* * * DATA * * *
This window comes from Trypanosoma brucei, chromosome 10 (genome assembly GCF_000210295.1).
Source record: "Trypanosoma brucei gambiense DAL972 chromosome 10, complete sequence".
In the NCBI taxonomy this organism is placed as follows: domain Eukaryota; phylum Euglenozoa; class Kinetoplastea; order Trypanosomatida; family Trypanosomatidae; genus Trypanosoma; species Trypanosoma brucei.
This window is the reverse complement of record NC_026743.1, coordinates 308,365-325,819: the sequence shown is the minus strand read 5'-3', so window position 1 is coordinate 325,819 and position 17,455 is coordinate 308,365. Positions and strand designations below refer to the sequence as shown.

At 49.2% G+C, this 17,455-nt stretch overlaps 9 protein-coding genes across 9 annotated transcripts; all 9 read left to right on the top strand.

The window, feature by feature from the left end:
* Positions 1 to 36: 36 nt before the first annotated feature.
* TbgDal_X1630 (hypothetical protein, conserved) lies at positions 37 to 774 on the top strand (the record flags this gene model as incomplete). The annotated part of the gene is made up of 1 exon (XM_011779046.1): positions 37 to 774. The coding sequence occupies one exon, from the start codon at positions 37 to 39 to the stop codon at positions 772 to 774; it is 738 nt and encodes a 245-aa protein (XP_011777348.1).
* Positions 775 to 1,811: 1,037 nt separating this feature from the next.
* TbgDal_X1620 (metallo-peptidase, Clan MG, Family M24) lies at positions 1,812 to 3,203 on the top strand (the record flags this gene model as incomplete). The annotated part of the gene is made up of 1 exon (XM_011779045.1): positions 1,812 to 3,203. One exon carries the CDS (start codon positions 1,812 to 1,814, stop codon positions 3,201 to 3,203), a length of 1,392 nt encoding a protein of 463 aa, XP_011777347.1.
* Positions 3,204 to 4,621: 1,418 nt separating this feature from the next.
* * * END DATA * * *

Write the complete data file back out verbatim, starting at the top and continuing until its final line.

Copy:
This window comes from Trypanosoma brucei, chromosome 10 (genome assembly GCF_000210295.1).
Source record: "Trypanosoma brucei gambiense DAL972 chromosome 10, complete sequence".
In the NCBI taxonomy this organism is placed as follows: domain Eukaryota; phylum Euglenozoa; class Kinetoplastea; order Trypanosomatida; family Trypanosomatidae; genus Trypanosoma; species Trypanosoma brucei.
This window is the reverse complement of record NC_026743.1, coordinates 308,365-325,819: the sequence shown is the minus strand read 5'-3', so window position 1 is coordinate 325,819 and position 17,455 is coordinate 308,365. Positions and strand designations below refer to the sequence as shown.

At 49.2% G+C, this 17,455-nt stretch overlaps 9 protein-coding genes across 9 annotated transcripts; all 9 read left to right on the top strand.

The window, feature by feature from the left end:
* Positions 1 to 36: 36 nt before the first annotated feature.
* TbgDal_X1630 (hypothetical protein, conserved) lies at positions 37 to 774 on the top strand (the record flags this gene model as incomplete). The annotated part of the gene is made up of 1 exon (XM_011779046.1): positions 37 to 774. The coding sequence occupies one exon, from the start codon at positions 37 to 39 to the stop codon at positions 772 to 774; it is 738 nt and encodes a 245-aa protein (XP_011777348.1).
* Positions 775 to 1,811: 1,037 nt separating this feature from the next.
* TbgDal_X1620 (metallo-peptidase, Clan MG, Family M24) lies at positions 1,812 to 3,203 on the top strand (the record flags this gene model as incomplete). The annotated part of the gene is made up of 1 exon (XM_011779045.1): positions 1,812 to 3,203. One exon carries the CDS (start codon positions 1,812 to 1,814, stop codon positions 3,201 to 3,203), a length of 1,392 nt encoding a protein of 463 aa, XP_011777347.1.
* Positions 3,204 to 4,621: 1,418 nt separating this feature from the next.